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South of I-15


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Utah Fishing Reports
South

rainbow trout logo for utah fishing
Revised 07-20-17


Links give descriptions of the lake and facilities available. Check proclamtion for details on fishing restrictions as these may not be complete.

WHIRLING DISEASE -- For waters indicated, please prevent the spread of WHIRLING DISEASE by cleaning mud from waders and equipment. DO NOT TRANSPORT any parts of fish caught here to other waters. Click here for DWR information.

FISH CONSUMPTION ADVISORY -- For more information on individual lakes and fish species: Click here for DWR information.

Abajo Mountain

Northern Pike, Rainbow Trout

(Jul 3) Veronica Polidori of Panguitch fished in a group of 4 and caught 5 rainbows, 5 cutts, and 5 tiger muskies. She reports: Panguitch Lake is no longer closed and is open for fishing fishing is great.

Baker Reservoir

Crayfish, Brown Trout, Green Sunfish, Rainbow Trout

(Jul 7) Trout fishing slows down during the heat of the summer.

(Jun 22) Trout fishing slows down during the heat of the summer.

Beaver Mountain Lakes

Rainbow Trout

(Jul 7) Catchable-sized rainbow trout have been stocked in Little Reservoir, Lower Kent's Lake, Middle Kent's Lake, Anderson Meadow Reservoir, LaBaron Reservoir, Puffer Lake and Indian Creek (Manderfield) Reservoir. Fishing is reported as fair to good.

(Jun 22) Catchable-sized rainbow trout have been stocked in Little Reservoir, Lower Kent's Lake, Middle Kent's Lake, Anderson Meadow Reservoir, LaBaron Reservoir and Indian Creek (Manderfield) Reservoir. Puffer Lake, Three Creeks Reservoir and Merchant Valley Reservoir will be stocked soon. Anglers report fair to good fishing at the lakes that have already been stocked. Fishing was fast last weekend at LaBaron with PowerBait and marshmallows. Fly anglers did well with San Juan worms.

Beaver River

Brook Trout, Brown Trout, Cutthroat Trout, Rainbow Trout

STOP WHIRLING DISEASE

(Jul 7) Catchable-sized rainbow trout have been stocked.

(Jun 22) Catchable-sized rainbow trout have been stocked.

Regulations

Benches Pond Reservoir

Rainbow Trout

No recent reports.

Regulations

Boulder Mountain Lakes

Brook Trout, Rainbow Trout

(Jul 7) All areas of the mountain are now accessible, including the Boulder Top. You'll find fair to good fishing across the mountain. Spin anglers should try marabou jigs, tube jigs, Gulp minnows, spinners, Jake's and Kastmasters. Focus on natural baits like nightcrawlers or cut bait (this is especially effective for large tigers and splake). Fly anglers should bring an assortment of streamers, terrestrials, beadhead nymphs and your favorite dry patterns. Most Boulder lakes are full of freshwater shrimp, so scuds are a must in your fly box.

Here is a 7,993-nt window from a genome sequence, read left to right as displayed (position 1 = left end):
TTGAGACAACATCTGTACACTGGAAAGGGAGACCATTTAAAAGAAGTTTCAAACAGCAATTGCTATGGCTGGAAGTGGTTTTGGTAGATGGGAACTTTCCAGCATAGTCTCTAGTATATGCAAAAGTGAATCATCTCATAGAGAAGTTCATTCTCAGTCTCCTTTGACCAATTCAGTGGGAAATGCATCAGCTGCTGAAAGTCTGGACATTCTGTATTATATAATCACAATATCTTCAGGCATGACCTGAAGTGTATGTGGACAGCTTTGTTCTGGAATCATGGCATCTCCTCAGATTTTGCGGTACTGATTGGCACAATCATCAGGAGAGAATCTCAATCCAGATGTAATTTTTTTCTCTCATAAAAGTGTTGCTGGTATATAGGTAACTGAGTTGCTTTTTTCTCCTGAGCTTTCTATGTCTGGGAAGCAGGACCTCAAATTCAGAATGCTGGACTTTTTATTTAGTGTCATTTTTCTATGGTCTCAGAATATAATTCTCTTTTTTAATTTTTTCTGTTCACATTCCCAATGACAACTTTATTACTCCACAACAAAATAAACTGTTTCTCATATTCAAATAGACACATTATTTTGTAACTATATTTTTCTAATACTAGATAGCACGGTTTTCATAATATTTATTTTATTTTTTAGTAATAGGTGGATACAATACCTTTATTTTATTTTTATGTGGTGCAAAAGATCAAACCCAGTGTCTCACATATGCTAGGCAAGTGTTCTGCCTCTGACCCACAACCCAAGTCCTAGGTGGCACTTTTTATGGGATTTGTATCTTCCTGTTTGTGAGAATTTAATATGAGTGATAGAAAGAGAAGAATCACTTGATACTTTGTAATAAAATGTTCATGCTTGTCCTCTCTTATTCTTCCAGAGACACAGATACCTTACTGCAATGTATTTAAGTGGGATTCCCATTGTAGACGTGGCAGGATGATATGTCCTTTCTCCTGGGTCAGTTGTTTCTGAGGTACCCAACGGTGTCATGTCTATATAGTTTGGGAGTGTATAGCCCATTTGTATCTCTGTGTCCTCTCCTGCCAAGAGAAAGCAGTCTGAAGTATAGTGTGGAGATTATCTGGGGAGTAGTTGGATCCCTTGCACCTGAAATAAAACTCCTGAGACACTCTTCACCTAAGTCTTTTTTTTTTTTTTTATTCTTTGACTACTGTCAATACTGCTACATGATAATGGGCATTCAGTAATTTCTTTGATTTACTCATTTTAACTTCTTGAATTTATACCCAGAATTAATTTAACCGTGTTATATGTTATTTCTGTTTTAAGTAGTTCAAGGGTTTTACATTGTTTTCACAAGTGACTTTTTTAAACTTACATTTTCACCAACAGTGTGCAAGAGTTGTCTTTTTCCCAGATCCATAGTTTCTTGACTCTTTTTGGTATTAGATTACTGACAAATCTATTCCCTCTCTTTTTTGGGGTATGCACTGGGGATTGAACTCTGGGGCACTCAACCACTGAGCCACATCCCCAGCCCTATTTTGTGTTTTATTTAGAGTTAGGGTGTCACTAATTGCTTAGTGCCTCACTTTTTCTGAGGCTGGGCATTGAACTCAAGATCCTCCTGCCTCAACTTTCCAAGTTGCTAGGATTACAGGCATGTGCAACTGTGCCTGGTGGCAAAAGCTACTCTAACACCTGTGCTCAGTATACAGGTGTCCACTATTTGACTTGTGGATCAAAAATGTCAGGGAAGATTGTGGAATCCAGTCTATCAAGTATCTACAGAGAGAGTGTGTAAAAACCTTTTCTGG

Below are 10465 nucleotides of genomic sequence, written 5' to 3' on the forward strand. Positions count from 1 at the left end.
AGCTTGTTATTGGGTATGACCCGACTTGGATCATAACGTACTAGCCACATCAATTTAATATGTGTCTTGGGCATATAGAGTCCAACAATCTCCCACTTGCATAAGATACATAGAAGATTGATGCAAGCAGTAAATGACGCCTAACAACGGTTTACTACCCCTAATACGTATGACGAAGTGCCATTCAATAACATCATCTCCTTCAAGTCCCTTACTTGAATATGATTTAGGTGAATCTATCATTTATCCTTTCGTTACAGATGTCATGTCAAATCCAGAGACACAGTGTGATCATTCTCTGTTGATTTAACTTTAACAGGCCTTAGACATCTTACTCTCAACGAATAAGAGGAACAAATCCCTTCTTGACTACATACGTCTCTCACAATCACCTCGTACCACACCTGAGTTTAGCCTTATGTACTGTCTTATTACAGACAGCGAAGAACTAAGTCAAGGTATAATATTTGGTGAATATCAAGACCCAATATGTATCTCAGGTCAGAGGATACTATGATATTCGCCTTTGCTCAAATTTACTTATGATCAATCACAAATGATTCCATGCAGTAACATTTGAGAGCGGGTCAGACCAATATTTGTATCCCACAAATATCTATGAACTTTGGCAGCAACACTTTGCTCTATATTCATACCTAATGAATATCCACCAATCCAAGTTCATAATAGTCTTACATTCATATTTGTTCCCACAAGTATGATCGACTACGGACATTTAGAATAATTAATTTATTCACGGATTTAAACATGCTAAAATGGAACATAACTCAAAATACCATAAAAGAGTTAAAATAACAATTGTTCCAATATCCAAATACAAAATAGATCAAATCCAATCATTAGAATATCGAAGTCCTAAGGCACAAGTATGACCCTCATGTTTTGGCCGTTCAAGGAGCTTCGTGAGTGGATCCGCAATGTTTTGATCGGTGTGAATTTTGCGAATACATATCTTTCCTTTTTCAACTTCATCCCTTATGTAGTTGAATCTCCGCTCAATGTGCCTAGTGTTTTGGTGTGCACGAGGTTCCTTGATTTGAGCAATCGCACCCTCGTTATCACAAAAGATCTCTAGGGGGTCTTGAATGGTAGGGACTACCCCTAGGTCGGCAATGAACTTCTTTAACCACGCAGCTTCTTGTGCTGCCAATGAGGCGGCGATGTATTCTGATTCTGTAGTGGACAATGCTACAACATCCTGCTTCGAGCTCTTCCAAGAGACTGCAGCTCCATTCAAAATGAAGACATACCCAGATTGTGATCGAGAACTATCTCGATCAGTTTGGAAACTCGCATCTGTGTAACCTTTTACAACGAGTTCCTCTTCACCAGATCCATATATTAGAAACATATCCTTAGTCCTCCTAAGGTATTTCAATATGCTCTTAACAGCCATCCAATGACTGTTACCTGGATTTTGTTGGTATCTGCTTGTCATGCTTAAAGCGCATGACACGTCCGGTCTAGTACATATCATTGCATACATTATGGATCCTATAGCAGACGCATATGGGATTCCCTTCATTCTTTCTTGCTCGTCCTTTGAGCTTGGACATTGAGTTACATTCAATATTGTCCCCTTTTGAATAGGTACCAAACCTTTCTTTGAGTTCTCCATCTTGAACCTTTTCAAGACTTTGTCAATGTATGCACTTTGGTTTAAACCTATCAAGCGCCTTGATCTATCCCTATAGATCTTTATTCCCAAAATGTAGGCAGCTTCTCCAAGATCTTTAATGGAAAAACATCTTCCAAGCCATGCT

(Jun 22) All areas of the mountain are now accessible, including the Boulder Top. You'll find fair to good fishing across the mountain. Spin anglers should try marabou jigs, tube jigs, Gulp minnows, spinners, Jake's lures and Kastmasters. Focus on natural baits like nightcrawlers or cut bait. (This is especially effective for large tigers and splake.) If you're a fly angler, bring an assortment of streamers, terrestrials, beadhead nymphs and your favorite dry patterns. Most Boulder lakes are full of freshwater shrimp, so scuds are a must in your fly box.

Regulations

Boulger Reservoir

Rainbow Trout

No recent reports.

Regulations

Box Creek Reservoirs

Brook Trout, Rainbow Trout

No recent reports.

Clear Creek

Rainbow Trout

(Jul 7) Bonneville cutthroat trout are abundant throughout Clear Creek. Anglers report catching fish up to 15 inches long.

(Jun 22) Bonneville cutthroat trout are abundant throughout Clear Creek. Anglers have reported catching fish up to 15 inches long.

Cleveland Reservoir

Rainbow Trout

No recent reports.

East Fork of Sevier River

Brook Trout, Brown Trout, Rainbow Trout

FISH CONSUMPTION ADVISORY

(Jul 7) The flow has increased to 130 cfs due to irrigation releases from Otter Creek Reservoir. Fishing is often a little more difficult at this flow, but is still possible. Call the Circle Valley Anglers fly shop at 435-577-2168 for up-to-date conditions and fishing reports.

(Jun 22) The river is flowing at 31 cfs. This is not too high to fish, and the runoff turbidity has decreased the river is back to its typical murk. Irrigation releases from Otter Creek Reservoir could begin at any time, so get out while the river is still fishable.

Regulations

Enterprise Reservoirs

Rainbow Trout, Smallmouth Bass

FISH CONSUMPTION ADVISORY

(Jul 7) Trout fishing is fair to good, but has slowed as the weather gets warmer. Smallmouth bass are active and can be caught with curly-tail grubs, spinners and nightcrawlers.

(Jun 22) Trout fishing has been fair to good, but it's been slowing down as the weather gets warmer. Smallmouth bass are active and can be caught with curly-tail grubs, spinners and nightcrawlers.

Fish Lake

Brook Trout, Brown Trout, Cutthroat Trout, Mackinaw (Lake Trout), Splake (hybrid), Rainbow Trout, Yellow Perch

STOP WHIRLING DISEASE

(Jul 7) Typical summer fishing patterns have set in. Rainbow trout can be caught while trolling or bait fishing from boats. Perch fishing is providing fast action. Anchor just outside the weedline and fish with small jigs tipped with nightcrawler. Remember that there is no limit on perch at Fish Lake and you are encouraged to harvest all the perch you catch. A few experienced kokanee anglers have come to Fish Lake to try out the new population. They have had fair to good success for fat salmon measuring 14 to 15 inches by trolling dodgers and squids tipped with Gulp maggots at 30 to 40 feet deep. Call the Fish Lake Lodge at 435-638-1000 or Bowery Haven Resort at 435-638-1040 for current conditions and up-to-date fishing reports.